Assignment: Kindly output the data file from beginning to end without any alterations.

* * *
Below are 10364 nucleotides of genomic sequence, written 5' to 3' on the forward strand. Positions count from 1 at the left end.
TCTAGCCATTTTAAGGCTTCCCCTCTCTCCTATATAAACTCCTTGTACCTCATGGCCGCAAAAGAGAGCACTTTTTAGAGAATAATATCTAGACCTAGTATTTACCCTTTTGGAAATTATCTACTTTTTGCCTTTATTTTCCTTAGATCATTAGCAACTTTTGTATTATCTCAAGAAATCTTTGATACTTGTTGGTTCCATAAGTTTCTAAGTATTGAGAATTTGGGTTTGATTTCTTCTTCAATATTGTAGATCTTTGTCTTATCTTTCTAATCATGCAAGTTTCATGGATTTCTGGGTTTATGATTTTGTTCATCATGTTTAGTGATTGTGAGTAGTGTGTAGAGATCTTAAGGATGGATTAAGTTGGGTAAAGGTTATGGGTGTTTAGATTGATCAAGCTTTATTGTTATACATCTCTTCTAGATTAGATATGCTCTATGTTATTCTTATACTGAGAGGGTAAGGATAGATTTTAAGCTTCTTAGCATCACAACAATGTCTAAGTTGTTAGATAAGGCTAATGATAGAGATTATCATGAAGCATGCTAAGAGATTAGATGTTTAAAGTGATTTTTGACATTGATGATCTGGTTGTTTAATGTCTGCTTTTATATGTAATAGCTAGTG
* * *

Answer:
Below are 10364 nucleotides of genomic sequence, written 5' to 3' on the forward strand. Positions count from 1 at the left end.
TCTAGCCATTTTAAGGCTTCCCCTCTCTCCTATATAAACTCCTTGTACCTCATGGCCGCAAAAGAGAGCACTTTTTAGAGAATAATATCTAGACCTAGTATTTACCCTTTTGGAAATTATCTACTTTTTGCCTTTATTTTCCTTAGATCATTAGCAACTTTTGTATTATCTCAAGAAATCTTTGATACTTGTTGGTTCCATAAGTTTCTAAGTATTGAGAATTTGGGTTTGATTTCTTCTTCAATATTGTAGATCTTTGTCTTATCTTTCTAATCATGCAAGTTTCATGGATTTCTGGGTTTATGATTTTGTTCATCATGTTTAGTGATTGTGAGTAGTGTGTAGAGATCTTAAGGATGGATTAAGTTGGGTAAAGGTTATGGGTGTTTAGATTGATCAAGCTTTATTGTTATACATCTCTTCTAGATTAGATATGCTCTATGTTATTCTTATACTGAGAGGGTAAGGATAGATTTTAAGCTTCTTAGCATCACAACAATGTCTAAGTTGTTAGATAAGGCTAATGATAGAGATTATCATGAAGCATGCTAAGAGATTAGATGTTTAAAGTGATTTTTGACATTGATGATCTGGTTGTTTAATGTCTGCTTTTATATGTAATAGCTAGTG